15.00 - 16.00 PhD student slot
  16.00 - 17.00 PhD Student slot- Emmanuel Mugenjera
  17:00 - 18.00 PhD student slot
  18:00 Return to Hotel
  18:30 Dinner with Drake Family
Wednesday August 12 2015 09:00 - 10:00 Drake Mirembes's story
  10.00 - 11:00 Frida's story
  11.30 - 12.30 Phd student slot
  12:30 - 14:00 Lunch
  14.00 – 15.00 PhD student – Pearl
  15.00 – 16.00 PhD student – Mary komunte
  16:00 - 17:00 PhD student slot
  17:30 - 18:30 Dinner with CoCIS Management, Return to Hotel
Thursday, August 13, 2015 08:30 - 12:30 PhD Student Colloquium
  12:30 - 14:00 Lunch
  14.00 – 17.00 PhD Student Colloquium
  17.00 – 18.00 Meeting with students
  18:00 Return to Hotel
  18:30 - 19:30 Free evening
Friday, August 14, 2015 08:30 - 12:30 PhD Student Colloquium
  12:30 - 14:00 Lunch Break
  14:00 - 14:30 PhD student slot for personalized feedback
  14:30 - 15:00 PhD student slot for personalized feedback
  15:00 - 15:30 PhD student slot for personalized feedback
  15:30 - 16:00 PhD student slot for personalized feedback
  16:00 - 16:30 PhD student slot for personalized feedback
  17:00 - 17:30 PhD student slot for personalized feedback
  18:00 Dinner with Prof. Henk PhD School Alumni
Saturday, August 15, 2015 09:00 - 10:30 Emmanuel Mugenjera
  11:00 - 12:30 Hasifah Namatovu
  12:30 - 14:00 Lunch
  14.00 - 15.00 PhD student Slot
  15.00 - 16.00 Pearl Rebecca
  16.00 - 21.00 Depart for Entebbe Airport and Dinner with Rebecca Pearl   
  23.30 Departure KL 562 to AMS 



By Nyerere Geoffrey


The Directorate of Graduate Research and Training (DGRT) Makerere University drew different stakeholders from different Colleges and Schools within the University on Monday to a consultative workshop to discuss the university’s Research Innovations and Communication Strategy (RICS) at the College of Engineering Design Art and Technology (CEDAT).

Prof. Buyinza Mukadasi said that the out benefit of research should impact on the society, it is therefore important to get a communication strategy to enable pass on the knowledge to the people.




Dr. William Tayeebwa Head of Department Journalism and Communication MAK and RICS Lead Consultant, said that there is need to create a system for generating communication strategies. ‘Any communication activity should be planned thus an implementation framework should be realized’ he added.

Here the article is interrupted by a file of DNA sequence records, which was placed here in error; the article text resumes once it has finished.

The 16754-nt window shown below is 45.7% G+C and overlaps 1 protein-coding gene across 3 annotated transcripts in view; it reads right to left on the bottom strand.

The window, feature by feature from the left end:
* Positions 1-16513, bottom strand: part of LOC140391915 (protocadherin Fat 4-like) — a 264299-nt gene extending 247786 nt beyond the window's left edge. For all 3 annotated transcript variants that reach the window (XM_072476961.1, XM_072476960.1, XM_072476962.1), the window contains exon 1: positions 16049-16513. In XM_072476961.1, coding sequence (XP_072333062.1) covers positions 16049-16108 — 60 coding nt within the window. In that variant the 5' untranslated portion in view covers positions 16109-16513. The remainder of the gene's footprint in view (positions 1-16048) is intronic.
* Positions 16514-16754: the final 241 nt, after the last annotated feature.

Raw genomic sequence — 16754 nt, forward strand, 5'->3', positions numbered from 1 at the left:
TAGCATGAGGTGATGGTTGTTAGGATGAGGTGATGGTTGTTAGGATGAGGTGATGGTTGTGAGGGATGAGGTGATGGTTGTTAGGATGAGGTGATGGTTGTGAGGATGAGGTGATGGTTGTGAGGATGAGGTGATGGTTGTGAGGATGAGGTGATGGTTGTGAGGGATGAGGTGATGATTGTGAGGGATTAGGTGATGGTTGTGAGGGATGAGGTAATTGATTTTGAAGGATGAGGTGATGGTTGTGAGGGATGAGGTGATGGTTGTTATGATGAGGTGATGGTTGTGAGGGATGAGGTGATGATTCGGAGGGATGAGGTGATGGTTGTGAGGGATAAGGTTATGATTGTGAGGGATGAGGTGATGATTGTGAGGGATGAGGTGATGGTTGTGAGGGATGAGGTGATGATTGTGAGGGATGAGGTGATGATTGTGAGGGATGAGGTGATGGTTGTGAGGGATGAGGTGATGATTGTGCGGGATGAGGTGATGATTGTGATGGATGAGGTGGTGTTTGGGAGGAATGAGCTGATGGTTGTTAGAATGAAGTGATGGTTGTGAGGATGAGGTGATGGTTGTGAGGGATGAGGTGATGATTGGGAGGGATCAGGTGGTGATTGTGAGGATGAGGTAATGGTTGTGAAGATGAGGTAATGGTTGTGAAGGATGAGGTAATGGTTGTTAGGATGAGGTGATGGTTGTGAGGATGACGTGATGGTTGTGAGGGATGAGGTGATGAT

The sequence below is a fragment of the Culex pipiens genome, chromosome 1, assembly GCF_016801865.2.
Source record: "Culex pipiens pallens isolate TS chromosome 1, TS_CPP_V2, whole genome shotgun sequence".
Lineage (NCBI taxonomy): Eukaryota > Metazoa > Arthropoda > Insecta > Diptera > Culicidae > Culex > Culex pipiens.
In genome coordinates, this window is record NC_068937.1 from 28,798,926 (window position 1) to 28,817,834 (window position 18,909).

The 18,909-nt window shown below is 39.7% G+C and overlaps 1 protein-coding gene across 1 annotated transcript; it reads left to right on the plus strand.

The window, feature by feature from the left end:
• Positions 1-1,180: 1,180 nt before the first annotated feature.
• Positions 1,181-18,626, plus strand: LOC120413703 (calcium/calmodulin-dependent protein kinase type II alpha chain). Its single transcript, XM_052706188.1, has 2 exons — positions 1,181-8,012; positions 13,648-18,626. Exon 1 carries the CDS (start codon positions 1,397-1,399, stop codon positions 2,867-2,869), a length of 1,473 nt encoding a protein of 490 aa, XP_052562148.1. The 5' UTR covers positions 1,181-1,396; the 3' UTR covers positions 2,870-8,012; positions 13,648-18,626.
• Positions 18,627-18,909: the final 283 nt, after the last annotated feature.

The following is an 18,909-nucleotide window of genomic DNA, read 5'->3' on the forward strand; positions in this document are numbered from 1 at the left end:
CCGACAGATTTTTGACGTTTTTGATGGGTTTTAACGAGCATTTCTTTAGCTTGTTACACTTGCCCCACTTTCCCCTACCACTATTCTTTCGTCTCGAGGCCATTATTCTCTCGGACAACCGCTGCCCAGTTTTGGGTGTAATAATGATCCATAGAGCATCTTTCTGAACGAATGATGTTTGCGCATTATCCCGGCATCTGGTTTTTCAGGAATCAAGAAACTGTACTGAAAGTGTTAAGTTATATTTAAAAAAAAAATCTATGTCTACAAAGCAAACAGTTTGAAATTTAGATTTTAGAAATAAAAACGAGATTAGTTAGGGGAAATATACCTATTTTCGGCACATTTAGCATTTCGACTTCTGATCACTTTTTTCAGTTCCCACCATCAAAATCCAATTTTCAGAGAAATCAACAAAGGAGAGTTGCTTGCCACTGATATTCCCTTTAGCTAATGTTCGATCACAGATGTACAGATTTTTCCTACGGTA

The Research and Innovations Communication Strategy and Implementation Framework aims at creating a system for generating, disseminating and raise awareness about research and innovation outputs amongst the University’s key stakeholders and external publics.

The workshop saw Professors, public relations officers, website administrators, lecturers and students come together to come up with a way forward on how best communications can be made better and reach the intended public for action.

RICS responds to the challenges and opportunities of disseminating the vast research and innovation outputs produced by the University community.

It also explores how the University, through the Directorate of Research and Graduate Training (DRGT), will use the most ideal channel and formats of communication like; Public Forums, Academic Journal Articles and Published Books, Traditional Print and Broadcast Mass Media, Social and New Media Technologies in disseminating the many research outputs and innovations to its internal and external publics.

By: Jacky Achan

Upcoming innovators in the Information Technology (IT) world have been counselled to properly manage changes they introduce into businesses in Uganda and beyond if their innovations are to become successful in different markets.

Hellen Nabusindo Swinnerstone the Chief Executive Officer Trends System East Africa Ltd, based in Kampala Uganda, appealed to ICT students undertaking a Flock of Birds Summer School Training at Makerere University.

“First when you introduce the product the first response from a client is of doubt, then a later a willingness to adopt, learn and put to use,” she says.

Nabusindo says besides introducing the new systems to the client, the innovators must be able to effectively communicate and manage people who are to use their invention.

“The problem is as innovators we tend to train the managers and leave out the actual workers who are going to use the system, yet we know they may not communicate correctly. Therefore it’s upon us to train, follow-up, look for the gaps and coach to ensure the system is well utilized and is a success,” she adds.

Nabusindo explained IT is now driving businesses and rallied the young innovators to equally give long term warranties to their clients to ensure that they fully help them learn how the acquired system works and grow in business.

The students from Makerere, Kyambogo, Mbarara and Kampala International Universities are undertaking a Mendix software development challenge at Makerere University’s College of Computing and Information Sciences (CoCIS).

The training that takes ten weeks is now in in its sixth week. It is conducted annually so as to empower the students with different skills they can use to engage clients in the entrepreneurship world of technology and this involves software development.

Mendix is a rapid tool for software development that does not use a lot of codes. $10m has been set aside by its parent company Mendix USA and Mansystems Netherlands to improve its applicability on PCs, mobile and tablets.

The training is being supported by Mansystems, Mendix, Smile communications and Makerere University’s CoCIS.